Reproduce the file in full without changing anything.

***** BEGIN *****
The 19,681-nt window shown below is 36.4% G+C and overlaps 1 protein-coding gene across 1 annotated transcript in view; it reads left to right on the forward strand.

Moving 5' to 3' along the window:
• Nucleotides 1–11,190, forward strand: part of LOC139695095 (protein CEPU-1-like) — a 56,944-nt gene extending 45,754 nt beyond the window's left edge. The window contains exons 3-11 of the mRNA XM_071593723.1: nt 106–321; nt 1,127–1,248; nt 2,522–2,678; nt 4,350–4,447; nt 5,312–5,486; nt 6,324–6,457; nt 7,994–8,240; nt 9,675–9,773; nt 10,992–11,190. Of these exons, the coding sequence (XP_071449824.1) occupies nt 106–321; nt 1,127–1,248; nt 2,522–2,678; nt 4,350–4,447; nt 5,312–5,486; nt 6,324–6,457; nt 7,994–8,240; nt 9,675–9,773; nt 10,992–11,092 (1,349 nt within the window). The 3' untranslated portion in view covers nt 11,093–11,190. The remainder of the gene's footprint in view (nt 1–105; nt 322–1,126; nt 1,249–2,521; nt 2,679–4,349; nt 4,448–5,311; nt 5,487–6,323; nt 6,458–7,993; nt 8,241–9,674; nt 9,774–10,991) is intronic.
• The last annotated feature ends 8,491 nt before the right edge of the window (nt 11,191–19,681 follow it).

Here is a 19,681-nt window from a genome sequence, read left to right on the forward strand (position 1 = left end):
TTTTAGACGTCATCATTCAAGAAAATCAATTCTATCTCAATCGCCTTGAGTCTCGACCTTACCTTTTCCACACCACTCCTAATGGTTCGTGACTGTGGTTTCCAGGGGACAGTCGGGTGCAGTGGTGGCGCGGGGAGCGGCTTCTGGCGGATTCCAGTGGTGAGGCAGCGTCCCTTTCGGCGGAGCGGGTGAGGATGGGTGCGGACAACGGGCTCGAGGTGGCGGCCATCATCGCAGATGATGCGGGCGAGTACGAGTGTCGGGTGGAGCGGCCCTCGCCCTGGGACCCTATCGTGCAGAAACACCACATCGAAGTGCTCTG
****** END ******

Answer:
The 19,681-nt window shown below is 36.4% G+C and overlaps 1 protein-coding gene across 1 annotated transcript in view; it reads left to right on the forward strand.

Moving 5' to 3' along the window:
• Nucleotides 1–11,190, forward strand: part of LOC139695095 (protein CEPU-1-like) — a 56,944-nt gene extending 45,754 nt beyond the window's left edge. The window contains exons 3-11 of the mRNA XM_071593723.1: nt 106–321; nt 1,127–1,248; nt 2,522–2,678; nt 4,350–4,447; nt 5,312–5,486; nt 6,324–6,457; nt 7,994–8,240; nt 9,675–9,773; nt 10,992–11,190. Of these exons, the coding sequence (XP_071449824.1) occupies nt 106–321; nt 1,127–1,248; nt 2,522–2,678; nt 4,350–4,447; nt 5,312–5,486; nt 6,324–6,457; nt 7,994–8,240; nt 9,675–9,773; nt 10,992–11,092 (1,349 nt within the window). The 3' untranslated portion in view covers nt 11,093–11,190. The remainder of the gene's footprint in view (nt 1–105; nt 322–1,126; nt 1,249–2,521; nt 2,679–4,349; nt 4,448–5,311; nt 5,487–6,323; nt 6,458–7,993; nt 8,241–9,674; nt 9,774–10,991) is intronic.
• The last annotated feature ends 8,491 nt before the right edge of the window (nt 11,191–19,681 follow it).

Here is a 19,681-nt window from a genome sequence, read left to right on the forward strand (position 1 = left end):
TTTTAGACGTCATCATTCAAGAAAATCAATTCTATCTCAATCGCCTTGAGTCTCGACCTTACCTTTTCCACACCACTCCTAATGGTTCGTGACTGTGGTTTCCAGGGGACAGTCGGGTGCAGTGGTGGCGCGGGGAGCGGCTTCTGGCGGATTCCAGTGGTGAGGCAGCGTCCCTTTCGGCGGAGCGGGTGAGGATGGGTGCGGACAACGGGCTCGAGGTGGCGGCCATCATCGCAGATGATGCGGGCGAGTACGAGTGTCGGGTGGAGCGGCCCTCGCCCTGGGACCCTATCGTGCAGAAACACCACATCGAAGTGCTCTG